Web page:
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Meet Your Team – Hello Charlotte!

Posted on 16th December 2019 by

As our team has grown over the last year or so, we thought it would be a great time to introduce you to the team that we have to help you, re-introducing the more familiar faces and welcoming the new ones!

Today we meet Physiotherapist, Charlotte.

goPhysio Pilates Instructor

What are your qualifications?

I studied at the University Portsmouth and gained a BSc in Sport Science from 2000-2003. I then went to the University East London and qualified as a Physiotherapist, with a BSc Physiotherapy from 2004 -2007.

What areas have you previously worked in?

I have worked with the Rugby England ladies selection days, London wasps and Beaconsfield RFC.

I have worked in private practice since 2007, initially based in Chiswick, Twickenham and Camberley and now in Chandlers Ford.

Do you have any special areas of interest in physiotherapy?

My specialism is in assessing, diagnosing and treating musculoskeletal injuries, so those that affect muscles, bones, joints etc.  

I am qualified to use acupuncture with the AACP and also a Level 1 and 2 APPI Pilates Instructor (soon to complete Level 3!).

What you’re most proud of?

 Without a doubt, My Family 

What’s the best thing about being part of the goPhysio team? 

The team are wonderful and highly motivated. It’s a great atmosphere working at goPhysio – I’m over the moon to be a part of the team.

We asked………

If you could invite any 3 people in the world round for dinner, who would they be?

  • Peppa Pig – to entertain the Children
  • Micheal Mcintyre
  • Lee Mack

Where in the world is top of your list to visit?

Orlando, Florida

If you were going to space and could only take 1 thing, what would it be?

A Spacesuit to explore

What’s the 1 thing that may surprise people about you? 

 I share the same birthday as Nicole Scherzinger, (not year!)


Charlotte works at goPhysio on a Tuesday, Wednesday and Friday. If you’d like to book an appointment to see Charlotte, you can give us a call on 023 8025 3317 or book an appointment online here.


Acupuncture Myth #3 I’ll be covered in plasters!

Posted on 9th March 2017 by

Acupuncture Myth I’ll be covered in plasters after my acupuncture session

Reality Very rarely do you bleed after having acupuncture – the needles are so fine and your skin is so elastic, the point where the needle has been closes up with no need for a plaster! You probably won’t even see where the needles have been.

#AcupunctureAwarenessWeek


Acupuncture Myth #2 “I can’t give blood if I’ve had acupuncture”

Posted on 8th March 2017 by

Myth: I can’t give blood if I have acupuncture

Reality: If you have had acupuncture by a qualified healthcare professional registered with a statutory body (such as the AACP), you are safe to give blood. If the acupuncturist is not registered then you can’t give blood for 4 months. You may need to ask your acupuncturist for their registration number to take when you give blood.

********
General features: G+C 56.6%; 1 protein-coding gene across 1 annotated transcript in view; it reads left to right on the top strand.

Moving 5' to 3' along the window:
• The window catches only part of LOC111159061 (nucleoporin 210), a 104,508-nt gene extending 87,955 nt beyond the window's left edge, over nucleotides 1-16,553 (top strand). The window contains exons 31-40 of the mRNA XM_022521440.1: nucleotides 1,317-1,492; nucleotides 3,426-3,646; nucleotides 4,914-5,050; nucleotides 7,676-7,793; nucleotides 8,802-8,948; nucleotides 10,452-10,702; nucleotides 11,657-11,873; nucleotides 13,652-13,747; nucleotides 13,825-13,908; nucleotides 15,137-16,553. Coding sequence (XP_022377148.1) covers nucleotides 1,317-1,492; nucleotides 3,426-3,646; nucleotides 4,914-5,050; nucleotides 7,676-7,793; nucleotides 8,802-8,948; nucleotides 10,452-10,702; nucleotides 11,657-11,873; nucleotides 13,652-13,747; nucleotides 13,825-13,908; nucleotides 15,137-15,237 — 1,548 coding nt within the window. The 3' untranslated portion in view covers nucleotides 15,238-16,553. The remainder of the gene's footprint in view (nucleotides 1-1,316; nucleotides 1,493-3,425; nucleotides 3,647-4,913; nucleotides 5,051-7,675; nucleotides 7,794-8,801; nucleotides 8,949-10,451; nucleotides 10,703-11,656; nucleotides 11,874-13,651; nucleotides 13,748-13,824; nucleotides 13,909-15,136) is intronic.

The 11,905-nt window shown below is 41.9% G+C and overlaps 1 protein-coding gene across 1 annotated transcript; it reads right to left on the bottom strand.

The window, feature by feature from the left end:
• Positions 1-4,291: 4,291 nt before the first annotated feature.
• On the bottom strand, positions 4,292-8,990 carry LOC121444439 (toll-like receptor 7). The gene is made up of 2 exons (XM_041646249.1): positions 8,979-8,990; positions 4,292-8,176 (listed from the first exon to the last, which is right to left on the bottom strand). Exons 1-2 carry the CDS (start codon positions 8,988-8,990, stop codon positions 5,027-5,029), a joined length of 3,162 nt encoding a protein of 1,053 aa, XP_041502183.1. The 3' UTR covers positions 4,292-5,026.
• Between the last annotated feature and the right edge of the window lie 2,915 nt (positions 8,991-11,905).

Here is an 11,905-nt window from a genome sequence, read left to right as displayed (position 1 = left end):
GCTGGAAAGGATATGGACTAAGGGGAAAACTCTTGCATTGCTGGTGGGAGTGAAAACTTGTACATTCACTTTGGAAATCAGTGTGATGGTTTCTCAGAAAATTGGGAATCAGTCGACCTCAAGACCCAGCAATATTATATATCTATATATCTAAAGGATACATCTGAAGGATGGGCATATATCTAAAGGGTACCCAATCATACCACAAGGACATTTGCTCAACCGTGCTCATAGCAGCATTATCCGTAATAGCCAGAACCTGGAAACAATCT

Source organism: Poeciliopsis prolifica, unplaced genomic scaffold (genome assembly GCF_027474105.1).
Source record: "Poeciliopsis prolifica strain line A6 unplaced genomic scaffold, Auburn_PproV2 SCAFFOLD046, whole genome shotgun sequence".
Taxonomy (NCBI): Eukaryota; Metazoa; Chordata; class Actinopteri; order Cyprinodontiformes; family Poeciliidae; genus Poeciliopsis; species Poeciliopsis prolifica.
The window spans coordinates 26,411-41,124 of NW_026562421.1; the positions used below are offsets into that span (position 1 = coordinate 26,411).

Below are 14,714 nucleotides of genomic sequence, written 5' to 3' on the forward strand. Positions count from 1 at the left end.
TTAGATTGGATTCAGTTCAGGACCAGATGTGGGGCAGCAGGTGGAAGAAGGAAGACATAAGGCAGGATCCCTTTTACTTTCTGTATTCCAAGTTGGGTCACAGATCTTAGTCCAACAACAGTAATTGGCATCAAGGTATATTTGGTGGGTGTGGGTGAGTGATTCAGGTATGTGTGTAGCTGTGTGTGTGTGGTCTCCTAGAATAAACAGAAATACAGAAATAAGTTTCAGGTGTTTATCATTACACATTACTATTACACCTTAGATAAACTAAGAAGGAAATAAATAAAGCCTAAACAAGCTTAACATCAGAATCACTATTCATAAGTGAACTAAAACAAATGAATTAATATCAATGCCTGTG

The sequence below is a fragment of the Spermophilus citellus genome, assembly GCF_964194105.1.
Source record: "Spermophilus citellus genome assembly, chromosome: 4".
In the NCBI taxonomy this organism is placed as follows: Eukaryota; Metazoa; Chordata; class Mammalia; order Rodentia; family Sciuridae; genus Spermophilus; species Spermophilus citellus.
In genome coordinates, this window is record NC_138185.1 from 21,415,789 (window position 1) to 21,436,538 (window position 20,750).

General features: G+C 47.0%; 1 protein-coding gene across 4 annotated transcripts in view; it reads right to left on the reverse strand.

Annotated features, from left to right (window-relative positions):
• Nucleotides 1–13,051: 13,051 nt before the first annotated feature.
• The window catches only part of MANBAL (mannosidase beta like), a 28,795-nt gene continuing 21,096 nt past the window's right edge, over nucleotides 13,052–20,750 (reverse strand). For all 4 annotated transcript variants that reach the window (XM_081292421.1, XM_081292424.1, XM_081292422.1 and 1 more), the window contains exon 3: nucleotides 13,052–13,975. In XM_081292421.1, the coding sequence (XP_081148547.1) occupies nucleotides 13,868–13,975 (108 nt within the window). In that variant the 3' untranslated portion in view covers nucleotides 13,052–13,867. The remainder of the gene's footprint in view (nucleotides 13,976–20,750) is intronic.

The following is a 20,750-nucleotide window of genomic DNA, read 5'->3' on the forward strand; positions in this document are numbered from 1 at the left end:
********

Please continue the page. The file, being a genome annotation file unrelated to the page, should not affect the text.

#AcupunctureAwarenessWeek


Acupuncture Awareness Week Myth 1 ‘Acupuncture is painful’

Posted on 7th March 2017 by

This week is acupuncture awareness week and so we’re dispelling some commonly held myths about this treatment technique.

Myth Acupuncture treatment is painful

Reality Acupuncture isn’t always completely pain-free, but it’s not as bad as you might think! Acupuncture is less painful than having blood taken or an injection, as the needles are so fine. You may feel a tiny ‘sting’ as the needle goes in, but many people don’t feel anything. The discomfort you tend to experience with acupuncture while the needles are in place is a deep dull aching, known as ‘De Qi’. According to traditional Chinese practice is the stimulation of energy at that point and is a good sign the needles are doing their job.

#AcupunctureAwarenessWeek


Acupuncture Awareness Week – Getting To The Point

Posted on 6th March 2017 by

This week is acupuncture awareness week – but what is acupuncture and how does it work?

In this article, we take a look at some common ways acupuncture is used in physiotherapy.

What is acupuncture?

Acupuncture is an ancient Chinese therapy which involves inserting very fine needles into the body to help remedy a huge variety of conditions. With a 2,500 year history and a growing body of medical research confirming its effectiveness, acupuncture has now been widely accepted by western healthcare. Although acupuncture is often sought out as a last resort after all ‘normal’ treatments have failed it is fast becoming one of the most popular complementary therapies in the UK with 2.3 million acupuncture treatments carried out each year. Have a look at some of the conditions acupuncture can be beneficial for in these fact sheets. 

What can acupuncture help?

Traditional acupuncture can treat a huge range of conditions from infertility to anxiety. In physiotherapy we commonly use it to treat pain such as back pain, headaches, muscle and Acupuncture Chandlers Fordtendon problems and osteoarthritis of the knee, as these conditions have all been shown to have some evidence that they respond to acupuncture. Because acupuncture is a calming treatment it can also help promote a feeling of general relaxation and well-being, aiding sleep which is useful in many long term pain conditions.